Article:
What attracted him to the marque? “It was the fact that it was a true 100mph motorcycle,” he says. “100mph doesn’t sound like much now, but back in the day most vehicles would go 80, 90, 91, and then you’re out of road. The Vincent could do it quite easily. The stories you’d read about somebody racing a Harley or an Indian, and then the Vincent guy would just click into fourth gear and pull away… All those sort of tales made it a very exciting vehicle.”
One of the most famous Vincents has been delivered to Jay’s garage, courtesy of its owner Richard Fitzpatrick in Texas. This is Marty Dickerson’s Blue Bike, on which he set a Class C record for lightly modified machines running on pump fuel of 129mph in 1951. In 1953, still on pump gasoline, he raised this to 147.85mph. We’ll meet the Blue Bike again tomorrow.
Waiting by the side of the road / For day to break so we could go / Down into Los Angeles / With dirty hands and worn out knees – Tom Petty and the Heartbreakers, ‘Crawling Back to You’
We’re going out to the desert. A visit to the desert is always a wondrous experience for the British, because we don’t have landscape like this in our damp little island. El Mirage dry lake bed, 2800 feet up in the high Mojave, is Los Angeles’ mini-Bonneville Salt Flats; it’s here that the Blue Bike will be reunited with Marty, who is now 92, for the first time in many years. Our director David has met Marty several times before; even riding with him in France in the early 80s, on Vincents. Marty bought the Blue Bike as a Series B Rapide when he was 22, in 1948, and soon modified it for Bonneville runs. It was 20 years before his 147mph mark was broken, and it took a Yoshimura Kawasaki Z1 to do it.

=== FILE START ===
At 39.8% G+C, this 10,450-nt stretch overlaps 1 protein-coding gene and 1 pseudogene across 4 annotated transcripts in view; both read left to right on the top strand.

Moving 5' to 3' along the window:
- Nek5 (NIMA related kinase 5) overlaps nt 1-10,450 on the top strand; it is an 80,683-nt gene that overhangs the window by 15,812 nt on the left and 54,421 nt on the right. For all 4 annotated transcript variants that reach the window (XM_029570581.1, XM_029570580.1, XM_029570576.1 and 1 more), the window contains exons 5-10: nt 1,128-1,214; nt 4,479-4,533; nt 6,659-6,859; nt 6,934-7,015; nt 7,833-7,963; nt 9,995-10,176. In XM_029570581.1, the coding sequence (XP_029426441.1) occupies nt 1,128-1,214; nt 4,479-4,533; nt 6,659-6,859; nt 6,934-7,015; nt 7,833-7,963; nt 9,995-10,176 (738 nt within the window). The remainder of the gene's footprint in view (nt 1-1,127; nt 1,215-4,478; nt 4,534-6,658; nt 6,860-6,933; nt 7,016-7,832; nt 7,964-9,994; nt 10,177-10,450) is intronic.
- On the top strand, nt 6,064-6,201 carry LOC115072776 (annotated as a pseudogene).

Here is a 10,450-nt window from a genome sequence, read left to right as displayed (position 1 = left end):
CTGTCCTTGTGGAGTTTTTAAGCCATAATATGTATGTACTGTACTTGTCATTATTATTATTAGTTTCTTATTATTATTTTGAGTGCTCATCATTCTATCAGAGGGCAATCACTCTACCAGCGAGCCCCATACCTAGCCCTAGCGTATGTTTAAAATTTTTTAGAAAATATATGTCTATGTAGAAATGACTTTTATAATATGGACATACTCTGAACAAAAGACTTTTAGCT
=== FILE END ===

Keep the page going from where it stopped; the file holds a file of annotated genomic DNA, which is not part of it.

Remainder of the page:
Around 1950 Marty had the motorcyclist’s dream job – he was paid to go street racing. Vincent dealer Mickey Martin funded Marty to take the Rapide through the south-western states of America to tempt Harley-Davidson and Indian riders to challenge him to drag races on public roads, often at night, to get the Vincent talked about. The suckers had no idea what an engineering advance the Vincent represented in comparison to the archaic American V-twins, and Marty beat ‘em all [read our story on the ‘Blue Bike’ here].